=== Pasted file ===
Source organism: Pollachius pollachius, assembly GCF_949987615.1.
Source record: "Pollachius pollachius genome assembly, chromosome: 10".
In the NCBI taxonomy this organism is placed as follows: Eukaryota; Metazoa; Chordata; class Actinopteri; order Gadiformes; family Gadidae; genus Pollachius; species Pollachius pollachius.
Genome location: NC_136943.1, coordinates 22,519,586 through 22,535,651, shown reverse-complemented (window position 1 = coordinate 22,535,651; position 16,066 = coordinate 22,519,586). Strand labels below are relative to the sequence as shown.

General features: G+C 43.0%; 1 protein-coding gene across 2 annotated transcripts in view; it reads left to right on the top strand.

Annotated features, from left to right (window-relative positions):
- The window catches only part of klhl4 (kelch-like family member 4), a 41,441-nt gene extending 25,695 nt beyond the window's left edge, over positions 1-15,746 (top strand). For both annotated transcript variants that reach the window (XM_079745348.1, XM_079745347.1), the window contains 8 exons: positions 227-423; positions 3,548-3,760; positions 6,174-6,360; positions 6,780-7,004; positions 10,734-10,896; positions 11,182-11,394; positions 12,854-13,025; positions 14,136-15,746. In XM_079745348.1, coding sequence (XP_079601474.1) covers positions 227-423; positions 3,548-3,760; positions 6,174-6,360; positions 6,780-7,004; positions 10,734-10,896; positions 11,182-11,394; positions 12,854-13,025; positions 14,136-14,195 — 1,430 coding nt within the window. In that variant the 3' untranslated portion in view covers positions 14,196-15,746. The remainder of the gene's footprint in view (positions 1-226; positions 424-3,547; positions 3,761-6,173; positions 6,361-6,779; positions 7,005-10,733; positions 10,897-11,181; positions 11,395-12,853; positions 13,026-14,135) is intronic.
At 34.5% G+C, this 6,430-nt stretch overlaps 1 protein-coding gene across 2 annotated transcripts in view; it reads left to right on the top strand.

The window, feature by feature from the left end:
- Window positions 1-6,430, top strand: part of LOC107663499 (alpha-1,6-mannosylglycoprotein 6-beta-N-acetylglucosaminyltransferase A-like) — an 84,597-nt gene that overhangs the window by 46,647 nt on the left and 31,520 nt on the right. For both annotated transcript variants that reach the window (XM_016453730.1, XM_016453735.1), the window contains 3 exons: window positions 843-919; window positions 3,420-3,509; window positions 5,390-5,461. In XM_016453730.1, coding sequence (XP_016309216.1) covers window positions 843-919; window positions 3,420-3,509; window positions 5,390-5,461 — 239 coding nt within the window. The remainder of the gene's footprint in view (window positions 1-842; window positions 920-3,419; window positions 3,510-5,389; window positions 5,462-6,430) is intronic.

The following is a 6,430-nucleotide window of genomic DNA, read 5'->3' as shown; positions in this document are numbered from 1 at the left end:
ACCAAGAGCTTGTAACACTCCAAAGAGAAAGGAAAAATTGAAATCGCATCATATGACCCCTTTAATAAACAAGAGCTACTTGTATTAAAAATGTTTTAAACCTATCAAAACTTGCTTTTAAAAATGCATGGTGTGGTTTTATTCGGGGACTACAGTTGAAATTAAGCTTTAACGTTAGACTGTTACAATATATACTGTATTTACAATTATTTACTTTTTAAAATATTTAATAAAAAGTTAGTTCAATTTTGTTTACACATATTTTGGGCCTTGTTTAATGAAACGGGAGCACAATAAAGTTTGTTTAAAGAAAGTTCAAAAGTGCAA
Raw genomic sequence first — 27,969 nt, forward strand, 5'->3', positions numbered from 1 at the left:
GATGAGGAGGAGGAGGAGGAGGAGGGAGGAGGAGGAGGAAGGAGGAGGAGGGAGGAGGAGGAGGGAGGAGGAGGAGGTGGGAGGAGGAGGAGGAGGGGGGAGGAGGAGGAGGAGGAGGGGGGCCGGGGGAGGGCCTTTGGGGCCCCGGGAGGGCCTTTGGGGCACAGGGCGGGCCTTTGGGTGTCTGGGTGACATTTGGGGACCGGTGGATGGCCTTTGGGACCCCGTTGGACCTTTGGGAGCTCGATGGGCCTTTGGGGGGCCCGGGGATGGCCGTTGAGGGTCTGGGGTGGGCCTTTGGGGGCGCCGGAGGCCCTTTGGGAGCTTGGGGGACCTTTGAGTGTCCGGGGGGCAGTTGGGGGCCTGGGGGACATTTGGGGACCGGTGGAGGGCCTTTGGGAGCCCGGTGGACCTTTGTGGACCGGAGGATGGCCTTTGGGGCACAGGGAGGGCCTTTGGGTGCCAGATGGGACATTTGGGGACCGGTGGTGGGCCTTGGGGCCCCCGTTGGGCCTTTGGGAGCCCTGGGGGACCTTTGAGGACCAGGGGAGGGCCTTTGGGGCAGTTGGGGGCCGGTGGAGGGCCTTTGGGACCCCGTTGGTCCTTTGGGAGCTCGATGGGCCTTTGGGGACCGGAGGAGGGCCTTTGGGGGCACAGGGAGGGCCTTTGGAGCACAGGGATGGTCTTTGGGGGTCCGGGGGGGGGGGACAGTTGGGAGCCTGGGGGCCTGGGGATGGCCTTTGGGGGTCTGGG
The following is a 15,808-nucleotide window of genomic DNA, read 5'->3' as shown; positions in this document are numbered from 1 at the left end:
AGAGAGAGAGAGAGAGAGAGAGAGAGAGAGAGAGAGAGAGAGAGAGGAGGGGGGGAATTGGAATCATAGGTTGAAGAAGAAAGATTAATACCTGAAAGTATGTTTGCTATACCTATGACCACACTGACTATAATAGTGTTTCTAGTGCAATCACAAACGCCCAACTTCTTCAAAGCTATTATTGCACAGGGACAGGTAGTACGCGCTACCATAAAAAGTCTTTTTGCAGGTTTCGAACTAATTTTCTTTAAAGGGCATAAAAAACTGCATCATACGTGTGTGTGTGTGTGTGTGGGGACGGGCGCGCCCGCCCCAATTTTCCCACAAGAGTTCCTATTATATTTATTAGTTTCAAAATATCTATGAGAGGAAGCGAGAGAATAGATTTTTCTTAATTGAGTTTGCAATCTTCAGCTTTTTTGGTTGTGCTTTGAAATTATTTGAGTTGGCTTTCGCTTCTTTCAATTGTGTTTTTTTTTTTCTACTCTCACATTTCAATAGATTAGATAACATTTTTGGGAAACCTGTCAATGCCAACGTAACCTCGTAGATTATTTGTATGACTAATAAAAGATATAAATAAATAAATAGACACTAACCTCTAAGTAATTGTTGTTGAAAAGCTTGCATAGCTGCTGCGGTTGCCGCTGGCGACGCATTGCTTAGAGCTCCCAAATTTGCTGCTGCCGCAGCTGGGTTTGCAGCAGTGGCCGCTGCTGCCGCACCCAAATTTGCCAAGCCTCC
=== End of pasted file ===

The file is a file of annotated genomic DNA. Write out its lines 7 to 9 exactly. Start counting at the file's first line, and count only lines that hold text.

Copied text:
- The window catches only part of klhl4 (kelch-like family member 4), a 41,441-nt gene extending 25,695 nt beyond the window's left edge, over positions 1-15,746 (top strand). For both annotated transcript variants that reach the window (XM_079745348.1, XM_079745347.1), the window contains 8 exons: positions 227-423; positions 3,548-3,760; positions 6,174-6,360; positions 6,780-7,004; positions 10,734-10,896; positions 11,182-11,394; positions 12,854-13,025; positions 14,136-15,746. In XM_079745348.1, coding sequence (XP_079601474.1) covers positions 227-423; positions 3,548-3,760; positions 6,174-6,360; positions 6,780-7,004; positions 10,734-10,896; positions 11,182-11,394; positions 12,854-13,025; positions 14,136-14,195 — 1,430 coding nt within the window. In that variant the 3' untranslated portion in view covers positions 14,196-15,746. The remainder of the gene's footprint in view (positions 1-226; positions 424-3,547; positions 3,761-6,173; positions 6,361-6,779; positions 7,005-10,733; positions 10,897-11,181; positions 11,395-12,853; positions 13,026-14,135) is intronic.
At 34.5% G+C, this 6,430-nt stretch overlaps 1 protein-coding gene across 2 annotated transcripts in view; it reads left to right on the top strand.

The window, feature by feature from the left end: